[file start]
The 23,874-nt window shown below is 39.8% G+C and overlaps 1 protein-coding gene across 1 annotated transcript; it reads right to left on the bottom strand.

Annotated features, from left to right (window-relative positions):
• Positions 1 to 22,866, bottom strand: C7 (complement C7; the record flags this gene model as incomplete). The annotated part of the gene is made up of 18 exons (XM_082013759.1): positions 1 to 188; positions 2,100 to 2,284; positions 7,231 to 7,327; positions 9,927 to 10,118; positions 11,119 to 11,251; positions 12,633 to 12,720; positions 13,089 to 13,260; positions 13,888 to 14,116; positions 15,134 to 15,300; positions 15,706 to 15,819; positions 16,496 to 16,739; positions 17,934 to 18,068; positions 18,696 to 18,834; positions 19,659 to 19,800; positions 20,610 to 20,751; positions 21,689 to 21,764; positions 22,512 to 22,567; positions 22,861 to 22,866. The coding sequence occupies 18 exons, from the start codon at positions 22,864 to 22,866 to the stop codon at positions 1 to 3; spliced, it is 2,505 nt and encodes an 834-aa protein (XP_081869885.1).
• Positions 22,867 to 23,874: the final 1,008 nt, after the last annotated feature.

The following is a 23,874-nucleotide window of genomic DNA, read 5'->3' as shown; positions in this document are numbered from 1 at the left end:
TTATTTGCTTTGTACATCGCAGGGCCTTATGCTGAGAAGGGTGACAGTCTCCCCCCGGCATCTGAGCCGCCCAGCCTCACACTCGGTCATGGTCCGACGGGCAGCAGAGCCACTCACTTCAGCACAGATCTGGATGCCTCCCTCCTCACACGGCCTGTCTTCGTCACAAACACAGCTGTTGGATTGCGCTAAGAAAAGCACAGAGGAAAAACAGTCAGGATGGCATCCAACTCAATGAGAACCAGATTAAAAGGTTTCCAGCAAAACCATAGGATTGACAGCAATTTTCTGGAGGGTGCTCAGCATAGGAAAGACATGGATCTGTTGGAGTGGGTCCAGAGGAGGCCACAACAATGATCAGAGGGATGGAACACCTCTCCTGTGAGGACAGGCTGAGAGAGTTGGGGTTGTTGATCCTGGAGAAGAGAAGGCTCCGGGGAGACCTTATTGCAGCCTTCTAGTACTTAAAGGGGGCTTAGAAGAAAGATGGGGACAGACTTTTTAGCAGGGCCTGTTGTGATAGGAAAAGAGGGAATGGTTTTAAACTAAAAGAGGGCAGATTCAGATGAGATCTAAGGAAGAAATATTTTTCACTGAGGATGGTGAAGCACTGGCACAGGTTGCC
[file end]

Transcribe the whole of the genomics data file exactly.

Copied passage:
The 23,874-nt window shown below is 39.8% G+C and overlaps 1 protein-coding gene across 1 annotated transcript; it reads right to left on the bottom strand.

Annotated features, from left to right (window-relative positions):
• Positions 1 to 22,866, bottom strand: C7 (complement C7; the record flags this gene model as incomplete). The annotated part of the gene is made up of 18 exons (XM_082013759.1): positions 1 to 188; positions 2,100 to 2,284; positions 7,231 to 7,327; positions 9,927 to 10,118; positions 11,119 to 11,251; positions 12,633 to 12,720; positions 13,089 to 13,260; positions 13,888 to 14,116; positions 15,134 to 15,300; positions 15,706 to 15,819; positions 16,496 to 16,739; positions 17,934 to 18,068; positions 18,696 to 18,834; positions 19,659 to 19,800; positions 20,610 to 20,751; positions 21,689 to 21,764; positions 22,512 to 22,567; positions 22,861 to 22,866. The coding sequence occupies 18 exons, from the start codon at positions 22,864 to 22,866 to the stop codon at positions 1 to 3; spliced, it is 2,505 nt and encodes an 834-aa protein (XP_081869885.1).
• Positions 22,867 to 23,874: the final 1,008 nt, after the last annotated feature.

The following is a 23,874-nucleotide window of genomic DNA, read 5'->3' as shown; positions in this document are numbered from 1 at the left end:
TTATTTGCTTTGTACATCGCAGGGCCTTATGCTGAGAAGGGTGACAGTCTCCCCCCGGCATCTGAGCCGCCCAGCCTCACACTCGGTCATGGTCCGACGGGCAGCAGAGCCACTCACTTCAGCACAGATCTGGATGCCTCCCTCCTCACACGGCCTGTCTTCGTCACAAACACAGCTGTTGGATTGCGCTAAGAAAAGCACAGAGGAAAAACAGTCAGGATGGCATCCAACTCAATGAGAACCAGATTAAAAGGTTTCCAGCAAAACCATAGGATTGACAGCAATTTTCTGGAGGGTGCTCAGCATAGGAAAGACATGGATCTGTTGGAGTGGGTCCAGAGGAGGCCACAACAATGATCAGAGGGATGGAACACCTCTCCTGTGAGGACAGGCTGAGAGAGTTGGGGTTGTTGATCCTGGAGAAGAGAAGGCTCCGGGGAGACCTTATTGCAGCCTTCTAGTACTTAAAGGGGGCTTAGAAGAAAGATGGGGACAGACTTTTTAGCAGGGCCTGTTGTGATAGGAAAAGAGGGAATGGTTTTAAACTAAAAGAGGGCAGATTCAGATGAGATCTAAGGAAGAAATATTTTTCACTGAGGATGGTGAAGCACTGGCACAGGTTGCC